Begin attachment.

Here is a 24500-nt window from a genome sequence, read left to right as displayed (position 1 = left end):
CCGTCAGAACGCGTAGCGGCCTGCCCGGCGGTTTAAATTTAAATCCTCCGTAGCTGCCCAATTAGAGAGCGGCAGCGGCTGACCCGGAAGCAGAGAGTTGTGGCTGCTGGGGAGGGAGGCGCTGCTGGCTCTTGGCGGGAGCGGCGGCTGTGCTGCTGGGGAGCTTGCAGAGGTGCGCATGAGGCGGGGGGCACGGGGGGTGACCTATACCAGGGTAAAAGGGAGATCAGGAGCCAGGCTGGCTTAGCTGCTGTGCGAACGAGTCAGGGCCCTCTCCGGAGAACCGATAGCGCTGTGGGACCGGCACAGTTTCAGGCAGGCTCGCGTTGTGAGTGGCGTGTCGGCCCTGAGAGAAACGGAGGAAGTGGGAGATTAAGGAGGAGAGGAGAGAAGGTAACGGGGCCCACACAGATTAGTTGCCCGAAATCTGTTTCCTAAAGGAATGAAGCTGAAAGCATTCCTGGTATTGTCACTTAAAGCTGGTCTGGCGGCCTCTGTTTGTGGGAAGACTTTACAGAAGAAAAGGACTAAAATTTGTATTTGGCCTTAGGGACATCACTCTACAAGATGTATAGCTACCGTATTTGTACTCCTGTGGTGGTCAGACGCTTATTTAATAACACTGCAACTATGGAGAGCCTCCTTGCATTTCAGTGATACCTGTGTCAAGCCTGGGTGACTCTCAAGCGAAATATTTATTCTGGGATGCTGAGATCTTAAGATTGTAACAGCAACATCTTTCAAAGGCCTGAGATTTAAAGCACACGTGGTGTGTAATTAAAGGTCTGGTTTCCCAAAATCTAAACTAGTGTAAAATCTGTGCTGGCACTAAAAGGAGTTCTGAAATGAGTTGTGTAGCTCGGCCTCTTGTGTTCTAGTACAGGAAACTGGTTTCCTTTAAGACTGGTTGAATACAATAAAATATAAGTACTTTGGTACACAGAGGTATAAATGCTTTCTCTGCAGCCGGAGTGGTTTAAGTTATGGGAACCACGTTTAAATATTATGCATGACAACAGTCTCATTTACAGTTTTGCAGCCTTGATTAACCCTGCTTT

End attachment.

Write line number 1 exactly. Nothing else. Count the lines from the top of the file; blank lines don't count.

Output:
Here is a 24500-nt window from a genome sequence, read left to right as displayed (position 1 = left end):